It took me several tries for Dark Souls to click. I played Demon’s Souls and thought it was fun, but fine. It didn’t blow me away. Then when I played Dark Souls for the first time I petered out around Anor Londo and set it aside in favor of Arkham City, which released around the same time. And then at some point I decided to return to it and the Ornstein & Smough boss fight just made everything fall together like Benoit Blanc solving the mysterious donut hole inside the donut. Suddenly…I got it.
I beat Dark Souls, I replayed Dark Souls, I made a character that I simply used as a summoning buddy to help people with Ornstein & Smough over and over again. Like many people, I fell in love with the Souls style of gameplay and it became one of my favorite genres. I’m not a huge high fantasy person but I love the apocalyptic dark fantasy world of Lordran. All the miserable characters (and one lovely onion knight) are just fantastic.
And I still insist that part of the reason I like Dark Souls so much is how similar its encounter philosophy is to Mega Man. Dark Souls is not more difficult than any other game – it’s all about pattern recognition and remembering enemy placement. Bosses have movesets that you just have to learn to avoid and get your hits in. (And when you beat bosses you get their souls/weapons, just like Mega Man!) Once you know where everything is and weakness the game becomes a dance of executing proper responses. Yes, quicker reflexes do help and yes you will die figuring out where the enemies are, but it’s difficulty has been overhyped and the fact that difficulty always is associated with these games is a disservice. Okay, off my Souls soapbox now.
My Strongest Memory:
The first time I beat Ornstein & Smough was exhilarating, obviously. But nothing compares to the pure emotion you feel when Sif starts limping towards the end of that fight. I feel so bad every time I have to face the Great Grey Wolf, especially if I’ve done the DLC section already and met Sif as a little pup. It’s such a great fight that stirs sympathy without any dialogue whatsoever.
Also fuck the Anor Londo archers. That section still plagues my nightmares.
Why It’s #23:
Like it or not, Dark Souls changed the face of gaming – both actual games and the discourse surrounding difficulty and accessibility. It’s a landmark accomplishment that is both wondrous and flawed. And I think that makes it one of the best games in the Soulslike genre because its design isn’t perfect. Instead, these flaws give the game character and a reason to come back to it to see what kind of nonsense you can get up to with a new build. It’s fantastic, it’s sometimes frustrating, and it’s definitely deserving of a spot near the top.
Well it’s November now, and that means it’s time for a recap of what I played in October. Much like September was spent primarily playing Spider-Man, I spent the majority of October playing Assassin’s Creed: Odyssey. I posted my review of it last week and you can find it here. Since I already talked in-depth about it, I won’t be including it on my “games I played in October” list since I’d just be retracing my footsteps over topics I already discussed.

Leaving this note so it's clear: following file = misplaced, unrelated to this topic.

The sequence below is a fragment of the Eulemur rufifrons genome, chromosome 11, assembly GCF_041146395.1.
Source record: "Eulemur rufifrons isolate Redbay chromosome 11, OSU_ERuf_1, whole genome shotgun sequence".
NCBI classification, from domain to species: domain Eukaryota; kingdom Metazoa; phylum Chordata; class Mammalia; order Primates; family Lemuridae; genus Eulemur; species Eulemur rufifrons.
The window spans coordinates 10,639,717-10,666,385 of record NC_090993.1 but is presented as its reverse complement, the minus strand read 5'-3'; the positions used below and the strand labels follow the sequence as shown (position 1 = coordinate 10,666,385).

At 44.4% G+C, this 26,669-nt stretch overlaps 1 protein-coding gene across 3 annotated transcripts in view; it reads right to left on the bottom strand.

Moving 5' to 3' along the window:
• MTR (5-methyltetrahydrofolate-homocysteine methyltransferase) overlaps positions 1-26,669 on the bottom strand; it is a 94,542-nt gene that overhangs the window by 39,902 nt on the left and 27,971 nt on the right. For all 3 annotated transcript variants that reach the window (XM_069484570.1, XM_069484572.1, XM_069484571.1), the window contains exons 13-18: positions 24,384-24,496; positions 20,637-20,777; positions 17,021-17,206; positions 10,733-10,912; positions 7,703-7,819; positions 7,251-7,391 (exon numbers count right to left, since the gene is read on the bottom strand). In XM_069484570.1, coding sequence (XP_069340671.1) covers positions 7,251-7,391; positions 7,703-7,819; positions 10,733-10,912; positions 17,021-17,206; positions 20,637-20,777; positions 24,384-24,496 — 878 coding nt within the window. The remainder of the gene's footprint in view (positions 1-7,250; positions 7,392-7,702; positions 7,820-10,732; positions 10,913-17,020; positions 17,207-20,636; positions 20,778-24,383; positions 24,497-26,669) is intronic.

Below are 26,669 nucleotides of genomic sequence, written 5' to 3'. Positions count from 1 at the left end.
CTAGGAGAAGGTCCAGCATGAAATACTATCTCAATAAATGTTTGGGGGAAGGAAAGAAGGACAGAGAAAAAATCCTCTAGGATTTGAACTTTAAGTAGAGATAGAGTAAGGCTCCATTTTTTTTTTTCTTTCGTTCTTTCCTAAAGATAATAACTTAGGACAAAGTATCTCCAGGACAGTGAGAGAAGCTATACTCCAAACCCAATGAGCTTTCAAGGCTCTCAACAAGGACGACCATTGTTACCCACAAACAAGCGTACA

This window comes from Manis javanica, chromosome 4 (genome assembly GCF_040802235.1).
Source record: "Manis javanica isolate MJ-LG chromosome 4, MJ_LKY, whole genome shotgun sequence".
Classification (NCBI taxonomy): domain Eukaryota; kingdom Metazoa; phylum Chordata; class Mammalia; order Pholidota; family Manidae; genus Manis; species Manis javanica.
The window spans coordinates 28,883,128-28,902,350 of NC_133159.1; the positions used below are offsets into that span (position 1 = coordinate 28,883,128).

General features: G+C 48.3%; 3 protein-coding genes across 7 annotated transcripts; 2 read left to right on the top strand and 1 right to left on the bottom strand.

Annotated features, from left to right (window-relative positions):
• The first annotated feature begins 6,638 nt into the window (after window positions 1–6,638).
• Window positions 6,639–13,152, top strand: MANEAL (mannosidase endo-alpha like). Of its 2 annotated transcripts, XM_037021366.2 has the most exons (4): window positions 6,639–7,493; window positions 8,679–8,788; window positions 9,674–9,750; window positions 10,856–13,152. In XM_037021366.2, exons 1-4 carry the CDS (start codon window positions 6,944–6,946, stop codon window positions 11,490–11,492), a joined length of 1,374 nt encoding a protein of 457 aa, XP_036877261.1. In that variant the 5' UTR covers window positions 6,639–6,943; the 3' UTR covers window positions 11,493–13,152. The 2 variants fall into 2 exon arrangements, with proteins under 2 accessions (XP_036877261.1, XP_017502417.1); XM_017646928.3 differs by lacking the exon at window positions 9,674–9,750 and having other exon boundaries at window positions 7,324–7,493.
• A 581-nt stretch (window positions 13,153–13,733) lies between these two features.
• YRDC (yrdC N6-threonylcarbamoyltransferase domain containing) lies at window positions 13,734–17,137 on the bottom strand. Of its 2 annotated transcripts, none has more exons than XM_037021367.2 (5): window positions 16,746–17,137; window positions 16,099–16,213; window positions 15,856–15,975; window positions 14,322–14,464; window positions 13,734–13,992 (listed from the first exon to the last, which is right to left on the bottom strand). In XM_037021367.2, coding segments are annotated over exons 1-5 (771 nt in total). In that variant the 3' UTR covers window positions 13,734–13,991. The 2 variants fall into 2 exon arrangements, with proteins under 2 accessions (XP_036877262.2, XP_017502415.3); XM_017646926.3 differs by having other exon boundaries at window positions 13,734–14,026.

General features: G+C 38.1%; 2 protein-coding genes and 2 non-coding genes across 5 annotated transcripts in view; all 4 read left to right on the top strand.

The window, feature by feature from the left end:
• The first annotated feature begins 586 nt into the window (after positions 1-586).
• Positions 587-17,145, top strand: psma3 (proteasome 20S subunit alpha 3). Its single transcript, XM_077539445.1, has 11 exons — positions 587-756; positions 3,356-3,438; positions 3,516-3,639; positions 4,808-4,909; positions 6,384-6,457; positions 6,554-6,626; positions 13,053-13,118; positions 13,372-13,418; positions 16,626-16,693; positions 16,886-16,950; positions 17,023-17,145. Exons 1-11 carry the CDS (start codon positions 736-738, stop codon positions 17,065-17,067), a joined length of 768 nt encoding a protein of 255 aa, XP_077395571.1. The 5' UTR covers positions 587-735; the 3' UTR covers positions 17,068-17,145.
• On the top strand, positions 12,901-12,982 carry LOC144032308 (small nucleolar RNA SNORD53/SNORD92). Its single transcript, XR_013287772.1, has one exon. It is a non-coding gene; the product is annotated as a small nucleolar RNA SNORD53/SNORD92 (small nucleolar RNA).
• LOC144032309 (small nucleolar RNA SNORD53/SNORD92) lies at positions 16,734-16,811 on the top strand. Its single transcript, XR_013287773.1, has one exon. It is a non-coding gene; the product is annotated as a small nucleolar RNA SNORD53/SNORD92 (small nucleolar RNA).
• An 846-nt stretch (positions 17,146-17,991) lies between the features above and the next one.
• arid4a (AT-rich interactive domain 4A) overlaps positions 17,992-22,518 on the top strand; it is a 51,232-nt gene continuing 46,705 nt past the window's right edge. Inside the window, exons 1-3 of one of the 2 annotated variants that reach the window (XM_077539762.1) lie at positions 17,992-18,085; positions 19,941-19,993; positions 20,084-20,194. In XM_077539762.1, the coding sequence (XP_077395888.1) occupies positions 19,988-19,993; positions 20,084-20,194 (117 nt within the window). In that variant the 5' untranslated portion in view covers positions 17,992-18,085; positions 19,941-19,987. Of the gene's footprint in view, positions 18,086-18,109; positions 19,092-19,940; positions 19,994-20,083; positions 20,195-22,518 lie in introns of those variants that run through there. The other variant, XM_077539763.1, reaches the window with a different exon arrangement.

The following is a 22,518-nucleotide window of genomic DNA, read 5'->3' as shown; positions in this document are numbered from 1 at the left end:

However, despite me putting 80 hours into Assassin’s Creed, I still managed to find time to play a few other games. I played a few levels of Mega Man 11 on the Switch, and that wasn’t the only side-scroller I got into. I also played Castlevania Requiem, which is the rerelease of Rondo of Blood and Symphony of the Night. I also spent a little bit of time in Dark Souls Remastered. Finally, I played a really interesting game called Return of the Obra Dinn and I’d be remiss if I didn’t mention Toby Fox’s fantastic (and free!) follow-up to Undertale – Deltarune.
I took the last week off because I unexpectedly needed a bit of a break from writing, but I’m back for a new entry! Today I’d like to talk about a game series that’s near and dear to my heart: the Souls series. The main series is, of course, the Dark Souls series – but there is also Demon’s Souls and Bloodborne, as well as games that have similar styles like Nioh and The Surge. Elements of the Souls series have popped up in all sorts of other genres due to its immense popularity and it’s been one of the more influential modern series in terms of game design.
It’s also unfortunately gotten a bit of a reputation due to a certain subset of its fans. The Souls games are often heralded as a series for “true gamers” and the internet meme of “git gud” is often closely associated with it because the so-called “difficulty” of the Souls games is what lots of people like to talk about as if that’s what draws people to the series. Souls games are almost a trial by fire in the gaming world and lots of arguments have been had over whether the series needs an easy mode or a better way to get new people into the game. And since I’m a huge fan of the series, I have opinions on the subject. So here’s what I think: